EVANS V. KELLY.
EVANS V. KELLY
(Circuit Court, N. D. Illif!-ois. January,
PATJI:1IlT8 FOR INVENTIONS-How CONSTRUED. "
A patent claim must be construed in the light of the specifications, and where the specifications describe· tJ1e entire article, parts of the description cannot be separately considered, to show an infringement oione of the parts.
Lawrence, Campbell Lawrence, for complainn.nt. Charles W. Griggs, for defendants.
DRUMMOND, C. J. I do not think this case is so clear as to warrant the court in allowing the injunction to issue. As I understand the claim set forth in the plaintiff's patent, it is for a covering made of a particular material, being a non-conductor of heat; in sections, so as to be easily put on and off any drum, pipe, steam generator, etc., in the way described. There is a particular description given of the manner in which this covering is applied around the steampipe. It is not clear that there is claimed absolutely the mere construction of a covering of a non-conducting material made in sections, so as to be put on and taken off the steam-pipe, drum, etc., easily; but in the padicular way which is described. It is not necessary for me to decide here whether a claim for that in itself would be patentabie, because, as it seems to me, the claim which is set up here is for the covering of the material, put on in the way described. This is the claim:
II The shells or tiles, A, A, constructed and applied to steam-pipes, drums, or other heated vessels, so as to produce a non-conducting covering, either with or without the confined air space between the said shells and the vessel covered thereby, substantially as and for the purpose hereinbefore..set forth. "
I admit, in order to properly construe the claim, we have to take the description given in the specifications of the sUbject-matter of the claim, and apply it to the description therein contained. Adopting that rule here, it seems to me we cannot sever the claim from the description contained in the specifications, and that we must assume that it is co-extensive with that description. If it was intended to claim parts of that which is described in the specifications as a whole, it should have been so stated; but where it claims the whole as described, we cannot sever one part of the description from another; but we must take it in its totality, and apply the description to the claim.
That is the view which now occurs to me in referen3e to this patent, and it is material for this reason; that while the patent may be sustainable as described in the specifications, and as claimed, it might not be if separated into its various parts; and if we construe the claim in that way there might be so much doubt that I do not think I ought to grant an injunction. Whether the patent can be sustained, and whether, with a more liberal constrnction, it can be said that there is an infringement by the defendant of the cln.im set forth in the patent, is the question. I give these views now, not that they will be absolutely binding upon the conrt when the case comes to final hearing; but only for the purpose of showing that it is not so free from doubt that the court ought, under the circumstances, to issue an injunction. I think in all cases it ought to be clear to the mind of the court before an injunction is issued.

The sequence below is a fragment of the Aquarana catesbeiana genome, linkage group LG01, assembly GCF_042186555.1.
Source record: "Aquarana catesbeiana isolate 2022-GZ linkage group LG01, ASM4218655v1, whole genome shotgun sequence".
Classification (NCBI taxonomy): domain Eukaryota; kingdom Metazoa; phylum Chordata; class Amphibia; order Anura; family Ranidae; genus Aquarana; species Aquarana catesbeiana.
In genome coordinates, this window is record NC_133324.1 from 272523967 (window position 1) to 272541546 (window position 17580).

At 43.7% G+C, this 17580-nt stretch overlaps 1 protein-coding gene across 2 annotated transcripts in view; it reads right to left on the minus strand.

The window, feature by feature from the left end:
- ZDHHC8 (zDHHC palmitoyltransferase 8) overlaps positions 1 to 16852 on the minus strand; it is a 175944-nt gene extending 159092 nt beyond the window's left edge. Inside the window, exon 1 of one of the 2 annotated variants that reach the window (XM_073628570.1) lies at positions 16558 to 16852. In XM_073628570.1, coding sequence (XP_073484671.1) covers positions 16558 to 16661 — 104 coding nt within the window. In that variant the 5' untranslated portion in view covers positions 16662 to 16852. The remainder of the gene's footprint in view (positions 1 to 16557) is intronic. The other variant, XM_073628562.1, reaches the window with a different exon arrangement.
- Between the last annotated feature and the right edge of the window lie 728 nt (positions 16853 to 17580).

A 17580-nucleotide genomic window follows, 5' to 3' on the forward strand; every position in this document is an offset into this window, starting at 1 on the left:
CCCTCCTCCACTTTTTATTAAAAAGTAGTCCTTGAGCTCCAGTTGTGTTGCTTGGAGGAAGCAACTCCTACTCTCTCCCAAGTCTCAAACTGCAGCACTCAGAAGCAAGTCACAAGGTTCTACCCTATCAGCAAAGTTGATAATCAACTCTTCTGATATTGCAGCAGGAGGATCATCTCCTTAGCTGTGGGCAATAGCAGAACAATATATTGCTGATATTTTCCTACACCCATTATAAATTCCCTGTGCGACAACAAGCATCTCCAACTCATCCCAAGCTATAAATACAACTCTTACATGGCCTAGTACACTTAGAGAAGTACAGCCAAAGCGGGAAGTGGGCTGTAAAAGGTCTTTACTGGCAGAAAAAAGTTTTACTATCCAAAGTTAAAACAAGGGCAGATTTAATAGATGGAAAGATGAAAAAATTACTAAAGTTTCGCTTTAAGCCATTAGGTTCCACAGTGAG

(Distrid Cow't, D, 1rfaryland.
October 30, 1882,
SHIPPING-STOWAGE OF CAUSTIC SODA AND COTTON TrEs.
It appeared that caustic soda in iron drums is customarily carried in gencral cargoes with iron cotton ties, and that such drums are strong, durable, and airtight, and that breakage is infrequent; and it appeared that on the voyage in question they were safely stowed and secured, but were broken in consequen"e of violent and continuous storms. It was contended that it was negligence to have stowed the cotton ties below the caust.ic soda, because the injurious result of the caustic soda faIling down upan the cotton ties, if the drums should break, was well known. Held, that llllder the circumstances of this case the negligenCIJ nan. not becn proved .
In Admiral ty.
Libel to recover damage to cotton ties alleged to have resulted from improper stowage. Marshall & Fi.sher, for libelants. John H. Thomas, for respondents. MORRIS, D. J. The facts as I find them are as follows:
The libelants, Beard & Co., shipped in good order on the British steam-ship Bui'swell 21,600 bundles of iron cotton ties, (weighing over 500 tons,) to be carried from Liverpool to New Orleans. '.rILe steam-ship sailed from Liverpool on the thirteenth of May, 18tl1, and beginning with the next day encountered 011 the voyage ,t succession of storms, with almost continuous gales and heavy seas,